Staunton, December 3 – Russian President Vladimir Putin faces the challenge that faced Joseph Stalin in the early 1930s: he must find a way to bring to heel the very people who helped bring him to power. In short, Russian analyst says, “in order to survive, Putin must become Stalin.”
In a lengthy article in today’s “Novaya gazeta,” Vladimir Pastukhov, who currently teaches at St. Antony’s College in Oxford, said that there is only one difference in the obstacles the Russian leader faces if he is to overcome his current difficulties and achieve unrestricted personal power (www.novayagazeta.ru/politics/55687.html
Stalin faced the same challenge, and so to that extent, “Putin must become Stalin,” break United Russia and those who depend on it for their careers.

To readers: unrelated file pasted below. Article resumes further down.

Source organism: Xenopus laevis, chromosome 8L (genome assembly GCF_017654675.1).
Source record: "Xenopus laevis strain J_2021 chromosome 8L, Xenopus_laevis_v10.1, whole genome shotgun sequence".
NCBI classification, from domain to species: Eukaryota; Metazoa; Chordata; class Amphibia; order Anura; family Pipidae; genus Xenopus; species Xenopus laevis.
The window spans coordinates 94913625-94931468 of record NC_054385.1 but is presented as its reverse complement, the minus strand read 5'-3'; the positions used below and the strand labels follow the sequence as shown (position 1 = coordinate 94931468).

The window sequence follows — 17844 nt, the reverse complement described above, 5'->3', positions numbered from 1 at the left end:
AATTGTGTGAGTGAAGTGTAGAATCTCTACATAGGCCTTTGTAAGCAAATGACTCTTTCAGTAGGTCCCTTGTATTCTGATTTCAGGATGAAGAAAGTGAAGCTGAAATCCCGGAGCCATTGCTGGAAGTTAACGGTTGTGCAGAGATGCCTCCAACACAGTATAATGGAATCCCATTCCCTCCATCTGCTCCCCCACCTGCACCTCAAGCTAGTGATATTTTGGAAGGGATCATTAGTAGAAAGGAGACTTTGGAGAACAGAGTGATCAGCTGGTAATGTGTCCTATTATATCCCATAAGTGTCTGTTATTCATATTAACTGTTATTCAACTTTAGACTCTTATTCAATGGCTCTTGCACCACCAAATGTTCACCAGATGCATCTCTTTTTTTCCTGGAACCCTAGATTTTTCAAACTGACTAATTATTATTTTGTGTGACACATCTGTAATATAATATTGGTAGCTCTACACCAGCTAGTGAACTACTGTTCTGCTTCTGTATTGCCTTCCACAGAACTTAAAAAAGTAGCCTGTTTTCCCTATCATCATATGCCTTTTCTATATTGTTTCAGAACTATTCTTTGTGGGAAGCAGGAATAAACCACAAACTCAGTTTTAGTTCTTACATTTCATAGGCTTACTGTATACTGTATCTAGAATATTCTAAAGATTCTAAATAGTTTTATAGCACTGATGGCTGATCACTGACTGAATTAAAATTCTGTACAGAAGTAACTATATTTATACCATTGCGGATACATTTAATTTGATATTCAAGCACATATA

He can do that by integrating the party of power with the state in the way that Stalin did with the Bolsheviks, and if Putin does so, “it will be a kind of historic justice” because it would be “the logical extension of the restorationist policy of Vladimir Putin.” Obviously, “it is impossible to seek the restoration of the USSR on all fronts and not try to revive the CPSU.”
As Putin proceds, “a clash of ‘the young wolves’ and ‘the Petersburg chekists’ is almost inevitable,” Pastukhov says. “This is only a question of time.” And the struggle of the party men with the chekists now just as in the past will lead to exposure of corruption on the one hand and its institutionalization in “regulated nomenklatura privileges.”
The Russian present may not succeed, of course, Pastukhaov says, but “the gray overthrow” of the existing order “is an attempt to double the power of Putin,” not the GDP of Russia. If he does not succeed in doing so, the analyst concludes, he ultimately will be left an unused chesspiece on the board of history.